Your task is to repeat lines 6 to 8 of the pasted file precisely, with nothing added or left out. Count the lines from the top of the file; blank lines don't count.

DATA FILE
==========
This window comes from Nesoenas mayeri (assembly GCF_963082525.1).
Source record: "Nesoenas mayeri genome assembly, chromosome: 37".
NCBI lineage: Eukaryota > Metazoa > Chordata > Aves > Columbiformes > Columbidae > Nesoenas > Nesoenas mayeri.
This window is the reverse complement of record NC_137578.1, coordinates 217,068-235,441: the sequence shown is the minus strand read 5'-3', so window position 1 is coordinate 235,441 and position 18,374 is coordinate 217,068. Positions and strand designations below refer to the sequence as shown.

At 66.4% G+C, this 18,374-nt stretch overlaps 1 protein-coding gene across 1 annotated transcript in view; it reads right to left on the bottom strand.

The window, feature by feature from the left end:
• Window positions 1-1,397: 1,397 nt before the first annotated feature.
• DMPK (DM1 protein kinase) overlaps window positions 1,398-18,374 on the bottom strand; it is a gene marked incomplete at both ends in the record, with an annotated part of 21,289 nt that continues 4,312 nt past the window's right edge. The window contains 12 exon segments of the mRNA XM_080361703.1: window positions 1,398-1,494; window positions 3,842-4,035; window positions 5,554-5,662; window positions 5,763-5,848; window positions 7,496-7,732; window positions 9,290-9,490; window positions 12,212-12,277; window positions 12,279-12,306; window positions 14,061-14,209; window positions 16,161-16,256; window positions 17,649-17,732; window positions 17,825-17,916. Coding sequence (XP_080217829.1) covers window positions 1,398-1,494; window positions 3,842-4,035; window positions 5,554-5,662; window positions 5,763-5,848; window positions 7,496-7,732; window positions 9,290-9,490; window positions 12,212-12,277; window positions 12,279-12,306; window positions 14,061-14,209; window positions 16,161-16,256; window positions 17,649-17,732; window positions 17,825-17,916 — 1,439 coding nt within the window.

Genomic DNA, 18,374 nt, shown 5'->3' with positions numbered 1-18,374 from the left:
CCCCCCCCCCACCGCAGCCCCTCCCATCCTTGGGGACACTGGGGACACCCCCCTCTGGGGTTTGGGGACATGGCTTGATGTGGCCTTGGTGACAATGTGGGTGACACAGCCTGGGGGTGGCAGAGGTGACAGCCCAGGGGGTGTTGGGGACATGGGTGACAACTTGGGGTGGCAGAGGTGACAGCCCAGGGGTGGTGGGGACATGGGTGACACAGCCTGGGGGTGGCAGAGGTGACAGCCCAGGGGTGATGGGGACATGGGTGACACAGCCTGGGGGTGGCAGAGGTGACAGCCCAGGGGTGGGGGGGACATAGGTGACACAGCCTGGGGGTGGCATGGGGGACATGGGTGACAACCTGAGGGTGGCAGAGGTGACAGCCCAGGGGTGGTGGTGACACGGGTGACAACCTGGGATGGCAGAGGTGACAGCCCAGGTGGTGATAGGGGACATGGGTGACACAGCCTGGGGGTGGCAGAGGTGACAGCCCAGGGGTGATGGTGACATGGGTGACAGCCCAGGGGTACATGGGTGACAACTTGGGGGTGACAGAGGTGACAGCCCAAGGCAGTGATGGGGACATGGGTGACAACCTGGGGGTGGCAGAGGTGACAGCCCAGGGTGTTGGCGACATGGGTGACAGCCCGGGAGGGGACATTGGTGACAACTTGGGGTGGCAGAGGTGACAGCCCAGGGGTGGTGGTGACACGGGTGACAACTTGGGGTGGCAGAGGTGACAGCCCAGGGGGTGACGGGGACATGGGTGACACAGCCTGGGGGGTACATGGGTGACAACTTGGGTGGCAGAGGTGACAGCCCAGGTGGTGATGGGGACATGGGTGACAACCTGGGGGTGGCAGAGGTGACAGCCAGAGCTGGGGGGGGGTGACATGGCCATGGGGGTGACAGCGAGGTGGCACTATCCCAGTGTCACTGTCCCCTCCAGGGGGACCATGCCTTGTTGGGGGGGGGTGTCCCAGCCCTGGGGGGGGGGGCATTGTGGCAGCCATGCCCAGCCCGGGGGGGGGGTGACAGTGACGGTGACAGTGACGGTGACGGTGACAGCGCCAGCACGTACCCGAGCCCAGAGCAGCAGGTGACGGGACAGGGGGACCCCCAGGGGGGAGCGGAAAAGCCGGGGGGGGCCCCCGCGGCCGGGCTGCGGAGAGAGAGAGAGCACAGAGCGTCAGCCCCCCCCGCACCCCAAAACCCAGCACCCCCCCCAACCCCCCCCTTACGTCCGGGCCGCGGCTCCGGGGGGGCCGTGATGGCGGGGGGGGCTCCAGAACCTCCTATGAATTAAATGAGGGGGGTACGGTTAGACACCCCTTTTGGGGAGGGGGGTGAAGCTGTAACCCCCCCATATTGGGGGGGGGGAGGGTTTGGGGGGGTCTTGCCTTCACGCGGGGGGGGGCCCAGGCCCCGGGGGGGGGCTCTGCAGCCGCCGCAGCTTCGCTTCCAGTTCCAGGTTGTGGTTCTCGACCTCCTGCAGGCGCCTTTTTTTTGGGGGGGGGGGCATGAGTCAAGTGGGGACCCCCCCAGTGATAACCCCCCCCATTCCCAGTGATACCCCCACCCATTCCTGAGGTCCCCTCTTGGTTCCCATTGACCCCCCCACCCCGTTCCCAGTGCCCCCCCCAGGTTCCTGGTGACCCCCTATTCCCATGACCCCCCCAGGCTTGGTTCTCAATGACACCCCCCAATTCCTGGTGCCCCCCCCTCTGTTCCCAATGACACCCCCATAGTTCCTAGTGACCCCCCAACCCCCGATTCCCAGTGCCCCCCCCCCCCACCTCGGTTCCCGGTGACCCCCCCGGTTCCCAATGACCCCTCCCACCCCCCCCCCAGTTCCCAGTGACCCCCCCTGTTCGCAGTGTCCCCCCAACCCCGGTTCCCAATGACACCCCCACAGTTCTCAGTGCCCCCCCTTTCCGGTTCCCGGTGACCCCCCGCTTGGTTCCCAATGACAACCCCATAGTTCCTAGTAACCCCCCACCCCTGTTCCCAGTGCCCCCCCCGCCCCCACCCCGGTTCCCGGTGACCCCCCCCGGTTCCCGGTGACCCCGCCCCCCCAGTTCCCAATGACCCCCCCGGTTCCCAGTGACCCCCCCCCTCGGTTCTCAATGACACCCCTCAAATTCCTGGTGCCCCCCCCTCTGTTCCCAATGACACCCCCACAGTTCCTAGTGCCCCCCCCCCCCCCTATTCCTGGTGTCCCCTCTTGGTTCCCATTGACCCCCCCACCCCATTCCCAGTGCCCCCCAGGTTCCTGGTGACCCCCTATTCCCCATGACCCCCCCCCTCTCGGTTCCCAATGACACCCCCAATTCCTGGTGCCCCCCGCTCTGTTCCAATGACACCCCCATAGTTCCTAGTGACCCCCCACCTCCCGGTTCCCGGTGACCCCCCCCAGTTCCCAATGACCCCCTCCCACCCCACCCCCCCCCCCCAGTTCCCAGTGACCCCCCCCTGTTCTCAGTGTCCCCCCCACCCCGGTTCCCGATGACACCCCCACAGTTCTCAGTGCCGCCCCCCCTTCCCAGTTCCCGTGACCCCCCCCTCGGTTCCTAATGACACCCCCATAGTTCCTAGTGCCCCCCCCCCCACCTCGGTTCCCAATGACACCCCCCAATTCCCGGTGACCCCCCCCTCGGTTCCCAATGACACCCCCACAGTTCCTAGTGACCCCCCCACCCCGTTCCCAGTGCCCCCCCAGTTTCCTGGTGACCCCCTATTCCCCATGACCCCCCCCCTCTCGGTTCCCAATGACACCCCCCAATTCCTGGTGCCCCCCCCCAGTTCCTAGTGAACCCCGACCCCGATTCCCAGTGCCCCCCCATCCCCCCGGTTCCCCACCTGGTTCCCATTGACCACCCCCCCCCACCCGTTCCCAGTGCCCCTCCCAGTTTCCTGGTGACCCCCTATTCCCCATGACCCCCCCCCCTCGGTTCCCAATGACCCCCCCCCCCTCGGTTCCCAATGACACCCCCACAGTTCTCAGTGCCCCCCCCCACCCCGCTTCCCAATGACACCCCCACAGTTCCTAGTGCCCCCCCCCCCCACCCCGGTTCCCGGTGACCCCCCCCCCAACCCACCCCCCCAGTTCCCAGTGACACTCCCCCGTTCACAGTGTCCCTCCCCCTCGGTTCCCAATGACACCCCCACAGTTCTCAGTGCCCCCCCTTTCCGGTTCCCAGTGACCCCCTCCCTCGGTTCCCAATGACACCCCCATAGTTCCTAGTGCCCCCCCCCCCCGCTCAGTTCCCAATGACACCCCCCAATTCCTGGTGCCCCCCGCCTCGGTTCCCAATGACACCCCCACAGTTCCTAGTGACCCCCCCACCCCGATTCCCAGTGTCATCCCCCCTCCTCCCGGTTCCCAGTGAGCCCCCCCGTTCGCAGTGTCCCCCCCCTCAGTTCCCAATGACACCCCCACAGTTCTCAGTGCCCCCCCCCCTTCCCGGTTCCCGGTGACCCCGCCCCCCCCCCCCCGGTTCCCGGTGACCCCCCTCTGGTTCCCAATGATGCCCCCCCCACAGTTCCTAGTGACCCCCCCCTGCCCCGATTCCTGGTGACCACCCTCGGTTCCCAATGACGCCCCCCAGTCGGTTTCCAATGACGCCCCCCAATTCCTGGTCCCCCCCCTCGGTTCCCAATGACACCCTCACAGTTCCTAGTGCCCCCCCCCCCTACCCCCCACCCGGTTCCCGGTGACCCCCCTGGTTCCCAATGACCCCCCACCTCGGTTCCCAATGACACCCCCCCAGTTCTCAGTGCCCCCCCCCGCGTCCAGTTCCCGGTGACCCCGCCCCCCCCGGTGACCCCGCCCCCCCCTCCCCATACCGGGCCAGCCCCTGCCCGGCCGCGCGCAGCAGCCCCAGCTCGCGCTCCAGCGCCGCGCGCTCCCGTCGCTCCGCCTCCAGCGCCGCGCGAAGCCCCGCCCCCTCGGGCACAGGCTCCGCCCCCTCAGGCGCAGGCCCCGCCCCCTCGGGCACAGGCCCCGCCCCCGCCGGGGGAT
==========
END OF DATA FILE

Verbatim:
The window, feature by feature from the left end:
• Window positions 1-1,397: 1,397 nt before the first annotated feature.
• DMPK (DM1 protein kinase) overlaps window positions 1,398-18,374 on the bottom strand; it is a gene marked incomplete at both ends in the record, with an annotated part of 21,289 nt that continues 4,312 nt past the window's right edge. The window contains 12 exon segments of the mRNA XM_080361703.1: window positions 1,398-1,494; window positions 3,842-4,035; window positions 5,554-5,662; window positions 5,763-5,848; window positions 7,496-7,732; window positions 9,290-9,490; window positions 12,212-12,277; window positions 12,279-12,306; window positions 14,061-14,209; window positions 16,161-16,256; window positions 17,649-17,732; window positions 17,825-17,916. Coding sequence (XP_080217829.1) covers window positions 1,398-1,494; window positions 3,842-4,035; window positions 5,554-5,662; window positions 5,763-5,848; window positions 7,496-7,732; window positions 9,290-9,490; window positions 12,212-12,277; window positions 12,279-12,306; window positions 14,061-14,209; window positions 16,161-16,256; window positions 17,649-17,732; window positions 17,825-17,916 — 1,439 coding nt within the window.